We cannot force time to stand still. So, instead, we must focus on how we spend our time now.

It is time for us to lay aside lesser pursuits and diligently pursue what is right, just, and good. We each must give ourselves to the unforced rhythms of grace and let God redeem the time.

What time is it?  It’s time to live in harmony with the clock, with God, and with others.

God of all time help us to know ourselves. Teach us to recognize our weaknesses and work to walk in holiness. Let us follow you in all things, submitting to the times you have for us. Thank you for your unending grace and mercy toward us when we need it most. Help us to trust you with our lives through Jesus Christ our Lord in the power of the Holy Spirit. Amen.

Psalm 8

As we embark on yet another new year, Psalm 8 helps to remind us of who we are and the possibilities that exist for the future.  This little psalm grounds us in reality by dealing with the ultimate questions of our existence:  Who am I?  Why do I exist?  What is the purpose of my life?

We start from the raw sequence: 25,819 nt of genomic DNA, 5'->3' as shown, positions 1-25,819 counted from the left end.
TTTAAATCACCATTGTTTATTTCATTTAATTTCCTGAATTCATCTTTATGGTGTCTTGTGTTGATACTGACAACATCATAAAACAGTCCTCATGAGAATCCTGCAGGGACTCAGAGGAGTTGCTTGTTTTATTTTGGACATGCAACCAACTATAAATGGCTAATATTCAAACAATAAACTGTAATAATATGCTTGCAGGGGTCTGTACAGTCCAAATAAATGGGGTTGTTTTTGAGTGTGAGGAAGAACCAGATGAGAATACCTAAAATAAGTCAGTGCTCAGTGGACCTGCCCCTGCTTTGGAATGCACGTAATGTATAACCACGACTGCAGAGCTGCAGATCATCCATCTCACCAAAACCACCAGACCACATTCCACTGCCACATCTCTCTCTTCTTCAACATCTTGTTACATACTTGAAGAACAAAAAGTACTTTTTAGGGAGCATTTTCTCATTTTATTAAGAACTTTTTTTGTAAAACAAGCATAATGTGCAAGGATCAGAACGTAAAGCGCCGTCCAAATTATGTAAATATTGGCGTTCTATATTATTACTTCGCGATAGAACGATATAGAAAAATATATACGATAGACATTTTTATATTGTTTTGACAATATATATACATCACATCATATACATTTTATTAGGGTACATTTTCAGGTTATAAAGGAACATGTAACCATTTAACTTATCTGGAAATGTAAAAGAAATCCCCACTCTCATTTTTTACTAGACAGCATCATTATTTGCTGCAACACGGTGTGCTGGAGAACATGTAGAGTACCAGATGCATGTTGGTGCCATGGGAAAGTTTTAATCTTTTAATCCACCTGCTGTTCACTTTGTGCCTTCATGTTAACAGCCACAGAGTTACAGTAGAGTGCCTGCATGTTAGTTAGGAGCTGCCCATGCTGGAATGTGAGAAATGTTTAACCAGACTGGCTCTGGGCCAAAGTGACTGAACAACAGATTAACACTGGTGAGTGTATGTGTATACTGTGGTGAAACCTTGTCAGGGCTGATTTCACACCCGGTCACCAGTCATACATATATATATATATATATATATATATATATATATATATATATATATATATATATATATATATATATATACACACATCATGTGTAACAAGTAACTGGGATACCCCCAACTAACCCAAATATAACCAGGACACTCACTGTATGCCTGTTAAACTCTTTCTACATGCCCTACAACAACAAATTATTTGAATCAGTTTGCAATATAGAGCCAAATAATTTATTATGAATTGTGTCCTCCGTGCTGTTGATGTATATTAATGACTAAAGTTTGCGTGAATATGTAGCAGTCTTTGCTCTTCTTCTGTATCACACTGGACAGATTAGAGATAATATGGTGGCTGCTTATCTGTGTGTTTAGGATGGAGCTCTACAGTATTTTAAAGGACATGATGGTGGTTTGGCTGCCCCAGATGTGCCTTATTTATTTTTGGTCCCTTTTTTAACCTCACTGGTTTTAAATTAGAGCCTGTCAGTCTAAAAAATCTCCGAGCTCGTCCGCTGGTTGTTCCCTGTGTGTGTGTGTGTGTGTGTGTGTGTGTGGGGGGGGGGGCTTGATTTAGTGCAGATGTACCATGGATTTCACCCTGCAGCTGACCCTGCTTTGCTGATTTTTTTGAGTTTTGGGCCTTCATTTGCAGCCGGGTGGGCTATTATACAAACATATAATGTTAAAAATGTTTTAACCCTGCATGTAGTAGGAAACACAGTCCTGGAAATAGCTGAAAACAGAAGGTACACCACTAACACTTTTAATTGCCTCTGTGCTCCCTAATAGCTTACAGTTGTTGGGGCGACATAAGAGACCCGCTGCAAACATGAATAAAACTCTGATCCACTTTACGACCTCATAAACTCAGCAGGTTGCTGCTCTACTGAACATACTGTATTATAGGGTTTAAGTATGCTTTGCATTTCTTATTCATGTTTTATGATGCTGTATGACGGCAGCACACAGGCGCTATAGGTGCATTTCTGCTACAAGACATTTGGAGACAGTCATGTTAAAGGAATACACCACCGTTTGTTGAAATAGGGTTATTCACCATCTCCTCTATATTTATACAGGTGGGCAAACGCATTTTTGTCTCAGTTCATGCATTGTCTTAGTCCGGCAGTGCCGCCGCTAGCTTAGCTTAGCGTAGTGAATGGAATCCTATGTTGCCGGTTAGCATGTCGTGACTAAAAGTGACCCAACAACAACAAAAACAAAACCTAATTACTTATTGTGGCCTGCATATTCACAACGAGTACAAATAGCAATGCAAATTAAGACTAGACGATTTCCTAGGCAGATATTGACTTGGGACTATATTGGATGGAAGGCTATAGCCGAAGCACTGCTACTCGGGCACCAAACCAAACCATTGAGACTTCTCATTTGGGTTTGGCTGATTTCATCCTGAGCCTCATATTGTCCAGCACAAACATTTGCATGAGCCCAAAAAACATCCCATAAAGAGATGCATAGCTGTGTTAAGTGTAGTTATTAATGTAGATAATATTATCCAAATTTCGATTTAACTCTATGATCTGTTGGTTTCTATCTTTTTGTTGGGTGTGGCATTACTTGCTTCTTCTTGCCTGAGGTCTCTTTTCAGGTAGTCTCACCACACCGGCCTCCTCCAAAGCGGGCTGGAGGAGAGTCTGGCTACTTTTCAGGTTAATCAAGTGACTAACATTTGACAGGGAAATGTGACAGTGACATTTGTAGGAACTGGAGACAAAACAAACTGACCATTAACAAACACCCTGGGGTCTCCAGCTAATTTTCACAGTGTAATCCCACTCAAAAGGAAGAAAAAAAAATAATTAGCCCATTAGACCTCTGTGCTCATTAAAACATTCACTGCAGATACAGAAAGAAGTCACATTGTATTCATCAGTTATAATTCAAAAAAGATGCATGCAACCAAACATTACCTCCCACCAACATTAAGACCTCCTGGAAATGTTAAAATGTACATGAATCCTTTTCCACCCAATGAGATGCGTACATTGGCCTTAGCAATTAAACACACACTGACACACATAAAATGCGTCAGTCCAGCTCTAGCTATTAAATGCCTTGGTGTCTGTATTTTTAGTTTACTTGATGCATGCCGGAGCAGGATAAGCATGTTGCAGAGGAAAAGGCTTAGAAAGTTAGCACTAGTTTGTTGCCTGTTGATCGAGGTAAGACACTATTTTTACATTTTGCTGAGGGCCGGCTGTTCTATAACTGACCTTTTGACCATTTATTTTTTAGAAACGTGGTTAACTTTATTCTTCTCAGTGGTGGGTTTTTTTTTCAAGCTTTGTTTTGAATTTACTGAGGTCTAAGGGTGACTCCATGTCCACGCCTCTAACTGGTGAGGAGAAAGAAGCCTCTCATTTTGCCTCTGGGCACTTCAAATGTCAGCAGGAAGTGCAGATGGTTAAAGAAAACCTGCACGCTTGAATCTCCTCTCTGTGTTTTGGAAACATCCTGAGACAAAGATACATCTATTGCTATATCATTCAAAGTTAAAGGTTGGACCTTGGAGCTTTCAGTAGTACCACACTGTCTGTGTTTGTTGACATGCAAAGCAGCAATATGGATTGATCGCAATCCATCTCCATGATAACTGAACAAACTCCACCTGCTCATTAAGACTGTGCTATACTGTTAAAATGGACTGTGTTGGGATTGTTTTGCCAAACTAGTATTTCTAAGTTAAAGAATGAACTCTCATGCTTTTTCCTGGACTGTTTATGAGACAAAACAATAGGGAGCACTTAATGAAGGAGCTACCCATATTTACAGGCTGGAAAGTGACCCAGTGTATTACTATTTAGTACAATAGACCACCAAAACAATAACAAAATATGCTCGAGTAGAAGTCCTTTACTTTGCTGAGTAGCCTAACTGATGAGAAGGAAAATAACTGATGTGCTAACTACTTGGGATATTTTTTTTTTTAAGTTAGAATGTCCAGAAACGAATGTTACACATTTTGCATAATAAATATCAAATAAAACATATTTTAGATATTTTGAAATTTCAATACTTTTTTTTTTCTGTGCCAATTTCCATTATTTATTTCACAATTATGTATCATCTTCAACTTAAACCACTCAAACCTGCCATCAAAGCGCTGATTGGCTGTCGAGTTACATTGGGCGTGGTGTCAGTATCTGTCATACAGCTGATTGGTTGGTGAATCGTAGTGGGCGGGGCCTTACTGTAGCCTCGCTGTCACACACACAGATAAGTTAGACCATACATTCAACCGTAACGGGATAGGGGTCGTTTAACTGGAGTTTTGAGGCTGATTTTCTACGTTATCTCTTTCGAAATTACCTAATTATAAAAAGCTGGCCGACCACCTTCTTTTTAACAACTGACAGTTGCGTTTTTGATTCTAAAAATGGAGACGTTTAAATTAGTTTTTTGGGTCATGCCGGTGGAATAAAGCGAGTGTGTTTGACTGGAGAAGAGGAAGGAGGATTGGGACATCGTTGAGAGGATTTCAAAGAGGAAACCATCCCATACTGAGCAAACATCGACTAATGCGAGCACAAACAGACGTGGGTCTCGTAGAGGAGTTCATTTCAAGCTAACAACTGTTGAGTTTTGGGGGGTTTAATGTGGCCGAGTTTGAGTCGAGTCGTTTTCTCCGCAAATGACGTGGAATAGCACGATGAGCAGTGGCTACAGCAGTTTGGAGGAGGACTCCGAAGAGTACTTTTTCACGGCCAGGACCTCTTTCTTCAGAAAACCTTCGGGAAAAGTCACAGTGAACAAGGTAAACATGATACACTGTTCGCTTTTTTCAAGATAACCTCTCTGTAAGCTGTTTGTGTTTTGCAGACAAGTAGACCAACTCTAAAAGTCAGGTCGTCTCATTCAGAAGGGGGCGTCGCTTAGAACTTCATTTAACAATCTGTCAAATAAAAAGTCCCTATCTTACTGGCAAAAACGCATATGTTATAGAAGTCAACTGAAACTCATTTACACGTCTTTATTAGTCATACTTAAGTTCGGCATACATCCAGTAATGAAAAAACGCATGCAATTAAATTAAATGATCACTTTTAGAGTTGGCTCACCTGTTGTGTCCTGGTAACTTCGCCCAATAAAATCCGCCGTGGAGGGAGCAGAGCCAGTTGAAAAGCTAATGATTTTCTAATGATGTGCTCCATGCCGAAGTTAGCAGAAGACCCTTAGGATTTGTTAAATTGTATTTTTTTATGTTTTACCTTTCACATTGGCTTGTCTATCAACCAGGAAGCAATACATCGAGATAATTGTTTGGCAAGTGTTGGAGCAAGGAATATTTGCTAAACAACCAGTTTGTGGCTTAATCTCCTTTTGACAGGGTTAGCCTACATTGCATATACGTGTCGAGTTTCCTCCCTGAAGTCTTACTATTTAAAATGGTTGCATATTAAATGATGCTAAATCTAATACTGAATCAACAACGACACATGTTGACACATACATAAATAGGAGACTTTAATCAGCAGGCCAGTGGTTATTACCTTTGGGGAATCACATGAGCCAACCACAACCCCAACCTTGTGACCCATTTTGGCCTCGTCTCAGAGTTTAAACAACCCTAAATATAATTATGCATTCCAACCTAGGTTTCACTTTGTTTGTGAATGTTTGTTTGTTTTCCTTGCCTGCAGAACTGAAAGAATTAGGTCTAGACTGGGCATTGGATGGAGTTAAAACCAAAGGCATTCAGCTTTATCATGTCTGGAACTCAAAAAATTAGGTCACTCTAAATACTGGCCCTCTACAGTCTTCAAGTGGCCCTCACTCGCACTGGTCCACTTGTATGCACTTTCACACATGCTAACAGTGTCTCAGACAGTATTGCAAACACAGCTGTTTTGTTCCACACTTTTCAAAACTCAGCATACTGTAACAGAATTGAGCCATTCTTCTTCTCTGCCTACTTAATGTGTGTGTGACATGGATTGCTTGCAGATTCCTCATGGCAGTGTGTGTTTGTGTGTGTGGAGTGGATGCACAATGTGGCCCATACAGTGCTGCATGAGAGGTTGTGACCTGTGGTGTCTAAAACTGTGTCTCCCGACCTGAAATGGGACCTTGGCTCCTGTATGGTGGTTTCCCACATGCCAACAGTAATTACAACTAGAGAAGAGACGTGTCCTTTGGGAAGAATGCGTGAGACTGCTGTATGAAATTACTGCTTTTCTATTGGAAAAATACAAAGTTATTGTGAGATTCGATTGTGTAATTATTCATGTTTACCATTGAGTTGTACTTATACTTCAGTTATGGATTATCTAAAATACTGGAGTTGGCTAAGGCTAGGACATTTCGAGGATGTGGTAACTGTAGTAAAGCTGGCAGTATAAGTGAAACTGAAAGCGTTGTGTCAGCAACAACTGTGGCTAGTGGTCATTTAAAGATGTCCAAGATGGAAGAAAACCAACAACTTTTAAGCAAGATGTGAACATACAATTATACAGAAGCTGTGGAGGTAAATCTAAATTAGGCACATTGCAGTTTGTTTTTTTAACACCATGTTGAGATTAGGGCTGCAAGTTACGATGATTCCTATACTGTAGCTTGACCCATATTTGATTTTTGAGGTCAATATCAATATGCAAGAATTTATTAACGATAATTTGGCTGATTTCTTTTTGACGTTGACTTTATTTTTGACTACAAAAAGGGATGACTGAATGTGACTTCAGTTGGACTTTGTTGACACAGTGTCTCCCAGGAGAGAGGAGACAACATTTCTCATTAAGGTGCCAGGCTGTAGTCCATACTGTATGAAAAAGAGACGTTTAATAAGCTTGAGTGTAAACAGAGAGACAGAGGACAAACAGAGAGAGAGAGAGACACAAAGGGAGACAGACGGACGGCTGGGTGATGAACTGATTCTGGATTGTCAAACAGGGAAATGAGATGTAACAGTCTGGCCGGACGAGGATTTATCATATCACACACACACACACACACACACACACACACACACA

Living on such a big planet actually makes some people feel quite small and wondering how they fit in.  With such a large universe we may ask along with psalmist, “What is man that you are mindful of him?”  This question forms the center of the psalm.  Hebrew poetry is typically set up to have the front and the end of the poem point to the middle as its main focus.  That is, the psalmist purposely wrote this psalm so we would consider this great question of what God thinks of humanity within the scope of this very large universe.
 
            Out of the billions of galaxies in the universe, what is the planet Earth that God should care about it?  On our planet there are billions of creatures.  Yet out of all of those bugs, animals, fish, and birds, God has a special relationship with us, humanity, and cares for us deeply.  We know that God cares for us, according to this psalm, because he has entrusted us with the responsibility to care for creation.  We are the only creatures who have the charge to steward all that God has created.  To put it another way, we, as people created in the image of God, have a job that is befitting of a king, and it is not just a duty for us, but a delight.
 
Only we as people have the self-awareness and perspective of the world that is needed to govern the world.  So, then, we can only find our true purpose and belonging in the stewardship of creation.  Caregiving is actually at the heart of being a person.